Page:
The construction work uncovered wine presses, the largest discovered to date in Outremer (Latin East) (the Crusader period), and the site has been declared an archeological site. The wine presses are about 850 years old, from the second half of the 12th century, and the pit discovered dates from the Roman period about 2,000 years ago and which was used by the Crusader period residents.

According to Dr. Rabei Khamisy from he Zinman Institute of Archaeology at the University of Haifa, who oversaw the excavation, “These are the only remnants uncovered by the archeological excavations in the village from that period and from the Mamluke period. That is why they are scientifically very important.”

Salma and her children exclusively carried out the excavations at their own initiative and expense. The initiative and investment are private, without no assistance from any government entity or other official agency. Commenting on the pioneering effort of Salma and her children, Dr. Kjamisy said, “Archeological excavations on this scale were never carried out by personal initiative in Israel, which is why this venture is a precedent.”

The preservation and reconstruction work of the site’s buildings were carried out by Salma’s cousin, Keisar Farhan, a contractor by profession. Salma says, “Anyone who visited the worksite would have said that the stones loved his hands.” The construction applied traditional methods of local residents, using old stone and azalea wood to reconstruct the wood ceilings.

Salma vision and personal taste drove the interior design. The very complex building comprises numerous spaces, each of which has a different function. The passageways from one space to the next are through original openings with reconstructed doors, via a tunnel that runs beneath the ancient castle, through courtyards that, each time, reveal to us another part of the building, and take us back in time to a period when it was at its height of importance. The design attempts to preserve the essence of the place as much as possible and to intervene as little as possible. New elements are added using materials that were originally used at the site. Ancient objects that Salma collected over decades now delicately decorate the spaces in good taste. The rest of the furniture was chosen in the Art Povera style so as not to stand out from the building itself, such as the use of old style iron that fits in well with the local stone. Architect Marcello Murru and his wife, Limor Murru, an interior decorator, contributed to this realization. Gardening engineer Amer Makhoul is currently designing the garden.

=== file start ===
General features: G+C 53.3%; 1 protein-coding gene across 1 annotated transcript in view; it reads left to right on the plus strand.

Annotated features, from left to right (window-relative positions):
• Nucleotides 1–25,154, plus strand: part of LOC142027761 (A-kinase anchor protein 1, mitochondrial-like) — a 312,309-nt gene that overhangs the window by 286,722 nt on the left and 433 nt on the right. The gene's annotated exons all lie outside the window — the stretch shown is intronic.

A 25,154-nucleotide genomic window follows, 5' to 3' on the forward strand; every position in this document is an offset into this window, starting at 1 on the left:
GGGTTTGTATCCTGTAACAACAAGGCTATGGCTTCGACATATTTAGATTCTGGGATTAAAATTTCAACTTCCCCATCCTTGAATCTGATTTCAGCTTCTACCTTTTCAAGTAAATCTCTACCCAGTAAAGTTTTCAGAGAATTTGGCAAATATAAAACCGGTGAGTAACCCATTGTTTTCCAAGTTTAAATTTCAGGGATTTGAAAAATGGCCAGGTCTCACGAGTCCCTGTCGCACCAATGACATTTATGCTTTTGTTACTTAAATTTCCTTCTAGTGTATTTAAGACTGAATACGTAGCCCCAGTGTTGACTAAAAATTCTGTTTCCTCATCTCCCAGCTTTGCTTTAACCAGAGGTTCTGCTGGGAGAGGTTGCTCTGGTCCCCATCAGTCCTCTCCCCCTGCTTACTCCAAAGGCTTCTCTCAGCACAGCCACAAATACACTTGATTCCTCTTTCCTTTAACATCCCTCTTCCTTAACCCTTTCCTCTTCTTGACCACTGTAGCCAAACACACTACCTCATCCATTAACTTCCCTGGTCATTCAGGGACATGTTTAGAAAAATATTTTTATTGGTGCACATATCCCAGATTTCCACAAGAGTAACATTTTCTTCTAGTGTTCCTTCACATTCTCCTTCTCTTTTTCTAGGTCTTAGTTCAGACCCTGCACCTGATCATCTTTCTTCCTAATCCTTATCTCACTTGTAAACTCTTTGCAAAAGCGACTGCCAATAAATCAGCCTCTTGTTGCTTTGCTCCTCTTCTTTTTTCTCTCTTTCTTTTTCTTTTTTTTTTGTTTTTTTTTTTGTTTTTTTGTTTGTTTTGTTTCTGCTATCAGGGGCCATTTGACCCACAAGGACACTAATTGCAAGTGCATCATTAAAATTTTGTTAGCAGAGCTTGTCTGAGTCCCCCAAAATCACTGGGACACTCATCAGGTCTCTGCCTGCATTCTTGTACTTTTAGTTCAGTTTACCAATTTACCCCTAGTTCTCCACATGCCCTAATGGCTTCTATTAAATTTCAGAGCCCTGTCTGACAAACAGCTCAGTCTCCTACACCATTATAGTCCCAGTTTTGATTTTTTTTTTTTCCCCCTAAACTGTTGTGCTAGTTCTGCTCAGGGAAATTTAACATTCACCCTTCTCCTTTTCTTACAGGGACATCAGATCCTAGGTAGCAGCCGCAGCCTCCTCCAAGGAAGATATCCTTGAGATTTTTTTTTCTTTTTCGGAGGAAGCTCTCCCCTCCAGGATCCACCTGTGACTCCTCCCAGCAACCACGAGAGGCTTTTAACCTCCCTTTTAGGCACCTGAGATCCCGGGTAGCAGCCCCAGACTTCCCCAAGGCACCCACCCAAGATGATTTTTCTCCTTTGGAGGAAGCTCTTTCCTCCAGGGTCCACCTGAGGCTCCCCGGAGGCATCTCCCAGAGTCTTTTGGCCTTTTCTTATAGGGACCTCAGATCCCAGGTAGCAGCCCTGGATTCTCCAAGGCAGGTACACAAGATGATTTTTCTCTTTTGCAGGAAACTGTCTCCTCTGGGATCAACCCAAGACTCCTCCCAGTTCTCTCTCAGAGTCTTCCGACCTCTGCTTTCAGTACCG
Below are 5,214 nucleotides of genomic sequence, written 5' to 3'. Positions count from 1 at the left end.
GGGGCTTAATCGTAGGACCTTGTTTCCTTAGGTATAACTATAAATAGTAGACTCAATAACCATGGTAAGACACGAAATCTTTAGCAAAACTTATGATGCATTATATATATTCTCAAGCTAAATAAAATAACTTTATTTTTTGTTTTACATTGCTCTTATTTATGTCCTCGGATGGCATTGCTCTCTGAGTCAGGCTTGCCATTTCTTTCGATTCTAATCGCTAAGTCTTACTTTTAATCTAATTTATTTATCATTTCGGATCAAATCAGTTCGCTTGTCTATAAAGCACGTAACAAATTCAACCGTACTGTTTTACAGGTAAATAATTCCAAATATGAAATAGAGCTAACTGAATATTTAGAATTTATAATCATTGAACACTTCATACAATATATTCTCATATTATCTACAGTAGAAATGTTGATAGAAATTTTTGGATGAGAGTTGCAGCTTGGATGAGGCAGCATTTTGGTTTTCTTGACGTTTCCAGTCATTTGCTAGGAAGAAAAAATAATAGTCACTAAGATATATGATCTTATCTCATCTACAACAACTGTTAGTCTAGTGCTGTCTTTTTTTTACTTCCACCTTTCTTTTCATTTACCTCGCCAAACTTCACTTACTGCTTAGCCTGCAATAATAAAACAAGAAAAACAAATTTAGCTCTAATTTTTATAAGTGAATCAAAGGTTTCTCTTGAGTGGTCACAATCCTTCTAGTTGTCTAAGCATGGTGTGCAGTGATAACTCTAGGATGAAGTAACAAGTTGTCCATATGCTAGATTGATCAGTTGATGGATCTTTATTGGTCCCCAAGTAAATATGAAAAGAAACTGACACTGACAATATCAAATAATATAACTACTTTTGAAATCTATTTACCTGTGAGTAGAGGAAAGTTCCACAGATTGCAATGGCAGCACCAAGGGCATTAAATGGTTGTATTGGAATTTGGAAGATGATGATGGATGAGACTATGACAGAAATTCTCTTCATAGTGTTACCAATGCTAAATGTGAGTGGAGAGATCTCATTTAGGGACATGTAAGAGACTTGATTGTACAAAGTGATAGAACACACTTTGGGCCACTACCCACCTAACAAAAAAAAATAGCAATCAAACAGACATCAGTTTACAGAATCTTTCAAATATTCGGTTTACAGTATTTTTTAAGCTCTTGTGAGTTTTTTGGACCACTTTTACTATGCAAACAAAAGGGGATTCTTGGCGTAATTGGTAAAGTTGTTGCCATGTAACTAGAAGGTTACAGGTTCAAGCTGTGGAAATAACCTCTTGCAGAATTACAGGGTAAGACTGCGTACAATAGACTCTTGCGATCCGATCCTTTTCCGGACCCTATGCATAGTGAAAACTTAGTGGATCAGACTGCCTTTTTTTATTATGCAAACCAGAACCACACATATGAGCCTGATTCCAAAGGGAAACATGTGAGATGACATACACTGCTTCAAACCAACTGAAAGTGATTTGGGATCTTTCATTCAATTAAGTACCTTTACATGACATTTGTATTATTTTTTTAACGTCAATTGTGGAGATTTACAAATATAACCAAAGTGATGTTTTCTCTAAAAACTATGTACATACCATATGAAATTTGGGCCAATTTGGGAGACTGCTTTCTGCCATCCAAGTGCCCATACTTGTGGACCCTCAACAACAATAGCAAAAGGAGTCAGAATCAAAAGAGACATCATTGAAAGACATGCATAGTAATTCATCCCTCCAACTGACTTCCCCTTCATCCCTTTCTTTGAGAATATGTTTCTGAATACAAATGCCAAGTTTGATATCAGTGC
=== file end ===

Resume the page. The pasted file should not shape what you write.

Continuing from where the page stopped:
Lighting designer Gabi Stern designed the lighting. The large, high spaces are lit from below to enhance the effect of the arches and height, ad by central lighting, which was used to light these spaces, with original lighting and presence. In order to show the antiquities area without foregoing seating in the restaurant, viewing openings were created in the floor through which it is possible to see, at any given moment, thelit-up excavations beneath.